Ivan was not going to have his way this time, thought Thomas. He trotted back to his lair to retrieve his three-meter carbon thrower. After suspending four stones of carbon in a leather sheath, he set out for Francisco’s section. At the perimeter again, Thomas planted the butt end of his thrower against a boulder, attached the legs, and dropped a plum from the barrelhead. He knew the exact distance to Francisco’s bluff, allowing him the angle between the plum line and the barrel shaft required to park a stone on Francisco’s front hatch. Although Francisco was too small to see Thomas in the distance, Thomas’s activities had not escaped the attention of the much larger Ivan.
By this time, Ivan had already attached the top half of the cylinder to form the full conduit. His deliberate maneuvering of a satchel could only mean he was preparing to load a stone. Thomas responded by loading his.
He waited. Although Francisco was allied with Ivan, he cherished his sovereignty above all and the decision was his to make. Would Francisco really risk his own annihilation for this allegiance? Would Ivan? Thomas couldn’t take that chance. Ivan would have to take his thrower and go home. There was nothing to negotiate. Maybe Francisco would listen, since his demise was as certain as Ivan’s should a salvo of stones be exchanged. Thomas hoisted his communication flag up high and waited a tense few minutes before spotting Francisco’s flag teetering on the bluff. Encouraged, Thomas struck a deliberate gait in the direction of Francisco’s flag but quickly noted that only Francisco was approaching the halfway mark, leaving Ivan and his armament at the bluff.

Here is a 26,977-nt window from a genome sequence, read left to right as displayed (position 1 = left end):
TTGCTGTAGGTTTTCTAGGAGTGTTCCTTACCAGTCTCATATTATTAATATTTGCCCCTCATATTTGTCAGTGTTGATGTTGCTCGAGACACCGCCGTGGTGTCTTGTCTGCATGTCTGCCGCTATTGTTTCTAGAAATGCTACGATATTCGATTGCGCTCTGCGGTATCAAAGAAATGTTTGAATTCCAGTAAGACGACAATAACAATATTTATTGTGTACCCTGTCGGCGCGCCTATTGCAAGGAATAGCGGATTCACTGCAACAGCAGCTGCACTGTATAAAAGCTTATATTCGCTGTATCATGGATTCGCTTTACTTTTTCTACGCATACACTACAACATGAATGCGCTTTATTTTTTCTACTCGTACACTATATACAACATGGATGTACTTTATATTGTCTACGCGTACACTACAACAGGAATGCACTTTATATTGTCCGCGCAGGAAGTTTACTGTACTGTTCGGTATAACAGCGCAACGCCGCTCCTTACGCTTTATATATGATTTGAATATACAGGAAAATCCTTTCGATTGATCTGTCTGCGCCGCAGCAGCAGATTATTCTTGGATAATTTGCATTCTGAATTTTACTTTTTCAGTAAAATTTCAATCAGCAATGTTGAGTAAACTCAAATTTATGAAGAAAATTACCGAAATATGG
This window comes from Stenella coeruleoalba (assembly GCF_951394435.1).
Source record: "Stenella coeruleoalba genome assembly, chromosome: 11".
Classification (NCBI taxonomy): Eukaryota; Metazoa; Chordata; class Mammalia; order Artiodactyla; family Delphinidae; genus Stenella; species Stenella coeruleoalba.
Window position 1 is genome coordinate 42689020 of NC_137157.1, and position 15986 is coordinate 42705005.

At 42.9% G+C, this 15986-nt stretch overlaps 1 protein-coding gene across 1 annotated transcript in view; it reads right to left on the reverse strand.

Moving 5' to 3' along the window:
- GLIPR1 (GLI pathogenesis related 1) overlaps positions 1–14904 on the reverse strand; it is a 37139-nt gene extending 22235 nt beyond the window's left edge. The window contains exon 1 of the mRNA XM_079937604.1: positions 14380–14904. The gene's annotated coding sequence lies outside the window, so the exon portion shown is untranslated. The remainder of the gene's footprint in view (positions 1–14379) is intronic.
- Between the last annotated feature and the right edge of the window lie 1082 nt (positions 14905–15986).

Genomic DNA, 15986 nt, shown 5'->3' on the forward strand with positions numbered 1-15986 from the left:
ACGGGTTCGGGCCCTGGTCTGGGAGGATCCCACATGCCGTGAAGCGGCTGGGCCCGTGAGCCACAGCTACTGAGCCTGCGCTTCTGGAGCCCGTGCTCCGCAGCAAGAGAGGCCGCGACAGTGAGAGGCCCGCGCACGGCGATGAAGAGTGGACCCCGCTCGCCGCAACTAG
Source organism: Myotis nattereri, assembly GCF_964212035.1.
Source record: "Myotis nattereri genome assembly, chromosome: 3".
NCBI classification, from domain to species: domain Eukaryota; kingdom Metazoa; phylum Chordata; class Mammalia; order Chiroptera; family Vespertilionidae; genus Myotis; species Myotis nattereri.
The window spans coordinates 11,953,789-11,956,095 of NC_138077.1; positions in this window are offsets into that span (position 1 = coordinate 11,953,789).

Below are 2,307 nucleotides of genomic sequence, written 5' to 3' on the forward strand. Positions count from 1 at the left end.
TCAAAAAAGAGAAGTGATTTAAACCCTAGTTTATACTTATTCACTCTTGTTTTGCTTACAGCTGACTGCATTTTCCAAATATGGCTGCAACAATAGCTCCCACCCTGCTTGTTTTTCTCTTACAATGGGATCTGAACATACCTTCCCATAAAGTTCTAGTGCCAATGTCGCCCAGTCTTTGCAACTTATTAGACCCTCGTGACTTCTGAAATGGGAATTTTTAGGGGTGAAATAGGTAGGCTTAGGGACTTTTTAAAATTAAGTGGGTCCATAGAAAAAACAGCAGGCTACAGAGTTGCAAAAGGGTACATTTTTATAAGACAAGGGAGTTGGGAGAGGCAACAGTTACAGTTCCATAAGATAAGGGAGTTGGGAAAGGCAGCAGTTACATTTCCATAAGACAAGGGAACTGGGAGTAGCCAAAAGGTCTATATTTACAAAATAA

Thomas slowed to a standstill. He raised his flag again, waving it with an agitation that Francisco must have understood and had likely anticipated. Suddenly his neighbor’s flag dropped from sight as the sun reflected off Ivan’s shifting barrel. Thomas could barely make out Francisco, now flailing in a cloud of red-brown dust that seemed to roll back to the bluff of its own volition. Thomas quickly returned to his thrower post and adjusted the barrel angle up twenty-two degrees. He removed a small carbon stone from his sheath, coupled it to a small wad of guncotton propellant, and slipped the amalgam into the thrower. After screwing the oiled leaf plug into the fuse port, he ignited it with his flint starter and took cover behind a deposit of flat rock.